have to think about cybersecurity. It’s both ‘How
do we use this system correctly?’ and also ‘How
could a user use the system in a bad way?’”
Like all project managers involved in cybersecurity
projects, Mr. Schaufenbuel takes a global view of the
problem: “We’re no longer dealing with lone wolves,
but with highly sophisticated criminal syndicates and
even rogue governments with access to vast amounts
of resources, intelligence and talent,” he says.
At his bank, Mr. Schaufenbuel led a three-month project aimed at thwarting account-takeover
attacks. ;e malicious software behind these attacks
wasn’t embedded within the bank’s network, but
rather in customers’ home computers. ;e attackers
stole customers’ login credentials or hijacked their
active online banking sessions and then attempted
to transfer money from their accounts.
As part of the project, Mr. Schaufenbuel’s team
deployed behavioral analytics-based software that
learned to separate normal activity from suspicious
activity. ;at software, combined with related processes that alerted users and locked accounts, has
led to dozens of blocked attacks and millions of U.S.
dollars in savings each year.
It’s no coincidence that such a pernicious cyberattack—and such an e;ective project to counter
it—took place in the ;nancial sector. Hackers are
concentrating their e;orts where the money is:
Almost 20 percent of all infections happen in ;nancial services, according to security ;rm FireEye.
;at’s particularly true in the United States where,
in 2013, 49 percent of the attacks reported and 67
percent of the records exposed occurred, according
to the Open Security Foundation and Risk Based
Security. ;e other sectors with the highest infection
rates globally are education, energy, healthcare and
Financial scammers now act with the savvy of a
master con artist as well as the skill of an insider.
;e old threat was a hacker stealing whatever he or
she could ;nd, but the new one is “someone who
understands company operations and processes
and where the vulnerabilities are,” says Mr. Bissell,
Atlanta, Georgia, USA. “;at means the security
personnel need to be more sophisticated as to what
we defend against.”
It also means that project practitioners must learn
lessons from their adversaries, who are evolving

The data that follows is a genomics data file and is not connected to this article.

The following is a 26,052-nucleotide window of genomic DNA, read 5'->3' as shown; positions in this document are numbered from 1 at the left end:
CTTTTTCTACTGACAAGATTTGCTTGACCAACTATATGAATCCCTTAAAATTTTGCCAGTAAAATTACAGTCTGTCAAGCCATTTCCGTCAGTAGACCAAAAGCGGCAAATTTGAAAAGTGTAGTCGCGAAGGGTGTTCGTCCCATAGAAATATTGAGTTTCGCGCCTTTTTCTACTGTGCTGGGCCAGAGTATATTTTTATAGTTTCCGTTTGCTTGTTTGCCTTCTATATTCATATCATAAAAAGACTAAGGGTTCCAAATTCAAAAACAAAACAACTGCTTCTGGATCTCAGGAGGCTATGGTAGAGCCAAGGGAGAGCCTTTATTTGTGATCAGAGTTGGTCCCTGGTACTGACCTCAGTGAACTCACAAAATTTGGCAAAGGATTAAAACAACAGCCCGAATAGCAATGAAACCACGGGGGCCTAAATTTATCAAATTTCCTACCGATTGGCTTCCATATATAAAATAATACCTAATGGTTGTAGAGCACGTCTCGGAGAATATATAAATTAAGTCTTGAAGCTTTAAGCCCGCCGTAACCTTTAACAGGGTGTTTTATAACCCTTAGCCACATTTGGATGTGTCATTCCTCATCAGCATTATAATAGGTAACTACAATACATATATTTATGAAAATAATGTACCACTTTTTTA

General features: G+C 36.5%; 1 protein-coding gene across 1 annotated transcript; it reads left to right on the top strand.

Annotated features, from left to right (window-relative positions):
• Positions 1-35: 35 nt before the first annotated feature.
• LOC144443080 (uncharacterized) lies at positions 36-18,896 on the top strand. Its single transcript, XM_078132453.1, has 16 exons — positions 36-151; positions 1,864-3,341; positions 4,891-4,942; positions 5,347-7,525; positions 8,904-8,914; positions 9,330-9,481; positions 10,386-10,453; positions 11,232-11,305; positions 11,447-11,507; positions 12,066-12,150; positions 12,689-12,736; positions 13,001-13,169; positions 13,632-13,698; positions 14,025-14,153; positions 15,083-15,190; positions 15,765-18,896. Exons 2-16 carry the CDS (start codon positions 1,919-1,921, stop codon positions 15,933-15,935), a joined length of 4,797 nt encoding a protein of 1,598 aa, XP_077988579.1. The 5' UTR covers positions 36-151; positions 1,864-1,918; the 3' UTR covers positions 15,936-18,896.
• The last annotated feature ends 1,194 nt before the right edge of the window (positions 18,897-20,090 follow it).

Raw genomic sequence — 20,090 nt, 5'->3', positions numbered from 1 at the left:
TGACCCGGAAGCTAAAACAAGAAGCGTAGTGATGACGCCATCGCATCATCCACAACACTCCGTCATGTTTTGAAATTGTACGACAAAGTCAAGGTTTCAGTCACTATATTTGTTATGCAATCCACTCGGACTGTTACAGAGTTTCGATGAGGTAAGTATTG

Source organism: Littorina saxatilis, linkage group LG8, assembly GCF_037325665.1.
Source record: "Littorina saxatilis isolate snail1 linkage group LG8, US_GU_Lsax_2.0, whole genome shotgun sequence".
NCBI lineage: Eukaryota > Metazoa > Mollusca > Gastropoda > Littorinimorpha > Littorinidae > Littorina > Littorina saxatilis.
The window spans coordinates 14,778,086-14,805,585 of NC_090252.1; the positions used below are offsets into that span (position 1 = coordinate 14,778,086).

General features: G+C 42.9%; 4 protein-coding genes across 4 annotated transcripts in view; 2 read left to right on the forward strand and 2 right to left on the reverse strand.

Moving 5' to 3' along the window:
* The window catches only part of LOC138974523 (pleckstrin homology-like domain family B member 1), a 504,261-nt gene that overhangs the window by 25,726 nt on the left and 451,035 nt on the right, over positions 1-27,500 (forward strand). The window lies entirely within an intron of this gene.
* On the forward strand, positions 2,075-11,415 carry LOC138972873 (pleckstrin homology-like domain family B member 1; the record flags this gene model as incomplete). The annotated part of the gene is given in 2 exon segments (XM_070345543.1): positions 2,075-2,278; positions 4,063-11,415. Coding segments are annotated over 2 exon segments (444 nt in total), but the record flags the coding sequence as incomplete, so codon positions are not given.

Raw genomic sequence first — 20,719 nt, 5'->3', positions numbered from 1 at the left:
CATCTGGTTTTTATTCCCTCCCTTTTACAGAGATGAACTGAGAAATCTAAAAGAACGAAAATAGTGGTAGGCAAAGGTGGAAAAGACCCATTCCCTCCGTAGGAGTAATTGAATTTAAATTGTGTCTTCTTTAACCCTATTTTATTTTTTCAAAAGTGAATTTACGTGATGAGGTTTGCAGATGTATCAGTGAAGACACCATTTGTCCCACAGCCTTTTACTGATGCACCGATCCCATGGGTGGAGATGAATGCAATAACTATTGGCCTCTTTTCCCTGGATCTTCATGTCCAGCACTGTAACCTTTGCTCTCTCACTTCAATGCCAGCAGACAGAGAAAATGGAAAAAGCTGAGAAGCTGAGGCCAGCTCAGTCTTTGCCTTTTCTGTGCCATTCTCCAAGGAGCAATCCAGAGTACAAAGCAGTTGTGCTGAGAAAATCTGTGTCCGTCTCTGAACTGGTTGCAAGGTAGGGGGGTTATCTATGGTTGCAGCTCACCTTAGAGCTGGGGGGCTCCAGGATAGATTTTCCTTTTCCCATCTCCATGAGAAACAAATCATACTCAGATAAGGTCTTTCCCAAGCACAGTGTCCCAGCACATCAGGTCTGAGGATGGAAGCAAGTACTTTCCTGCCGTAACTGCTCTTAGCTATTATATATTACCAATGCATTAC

quickly to break through project leaders’ defenses.
Organizations with the strongest security
models must prioritize collaboration
among business units over mere compliance, according to a McKinsey survey
of 200 enterprises, technology vendors
and government agencies. The resulting checklist can help top teams as they
rethink cybersecurity and green-light IT
projects and programs.
1. Prioritize information assets by business risks. Most organizations lack full
insight into the information they need
to protect, the survey found.
2. Differentiate protection by the
importance of assets. Assigning
levels of controls allows management
to concentrate on the most strategic
3. Integrate security deeply into the
technology environment to achieve
scale. Security isn’t an add-on to
existing projects and programs—it’s
something to be kept front of mind by
4. Deploy active defenses to uncover
attacks proactively. Teams can aggregate and model new information to
spot potential attacks.
5. Test continuously to improve response plans. Running ongoing trainings for teams responsible for diverse
functions can sharpen their ability to
6. Engage frontline personnel to aid
their understanding of valuable information assets. The biggest vulnerabilities are often email and everyday
7. Incorporate cyber resistance into
enterprise-wide risk management
and governance processes.
Assessments of cyberattack risks must be integrated into the organization’s broader